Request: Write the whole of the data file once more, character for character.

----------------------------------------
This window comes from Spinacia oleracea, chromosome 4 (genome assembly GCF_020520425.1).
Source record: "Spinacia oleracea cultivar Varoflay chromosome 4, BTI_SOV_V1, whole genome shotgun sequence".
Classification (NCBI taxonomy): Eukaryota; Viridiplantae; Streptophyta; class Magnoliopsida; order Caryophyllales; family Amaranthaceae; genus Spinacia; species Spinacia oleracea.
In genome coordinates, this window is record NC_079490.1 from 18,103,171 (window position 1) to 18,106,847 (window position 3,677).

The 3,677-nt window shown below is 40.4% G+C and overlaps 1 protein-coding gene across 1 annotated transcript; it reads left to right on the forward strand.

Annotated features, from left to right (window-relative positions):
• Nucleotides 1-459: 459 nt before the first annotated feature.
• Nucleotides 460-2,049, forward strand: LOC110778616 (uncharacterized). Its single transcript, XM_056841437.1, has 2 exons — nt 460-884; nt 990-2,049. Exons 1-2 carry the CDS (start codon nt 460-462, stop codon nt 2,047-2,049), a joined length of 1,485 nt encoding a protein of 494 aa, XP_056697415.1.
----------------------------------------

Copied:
This window comes from Spinacia oleracea, chromosome 4 (genome assembly GCF_020520425.1).
Source record: "Spinacia oleracea cultivar Varoflay chromosome 4, BTI_SOV_V1, whole genome shotgun sequence".
Classification (NCBI taxonomy): Eukaryota; Viridiplantae; Streptophyta; class Magnoliopsida; order Caryophyllales; family Amaranthaceae; genus Spinacia; species Spinacia oleracea.
In genome coordinates, this window is record NC_079490.1 from 18,103,171 (window position 1) to 18,106,847 (window position 3,677).

The 3,677-nt window shown below is 40.4% G+C and overlaps 1 protein-coding gene across 1 annotated transcript; it reads left to right on the forward strand.

Annotated features, from left to right (window-relative positions):
• Nucleotides 1-459: 459 nt before the first annotated feature.
• Nucleotides 460-2,049, forward strand: LOC110778616 (uncharacterized). Its single transcript, XM_056841437.1, has 2 exons — nt 460-884; nt 990-2,049. Exons 1-2 carry the CDS (start codon nt 460-462, stop codon nt 2,047-2,049), a joined length of 1,485 nt encoding a protein of 494 aa, XP_056697415.1.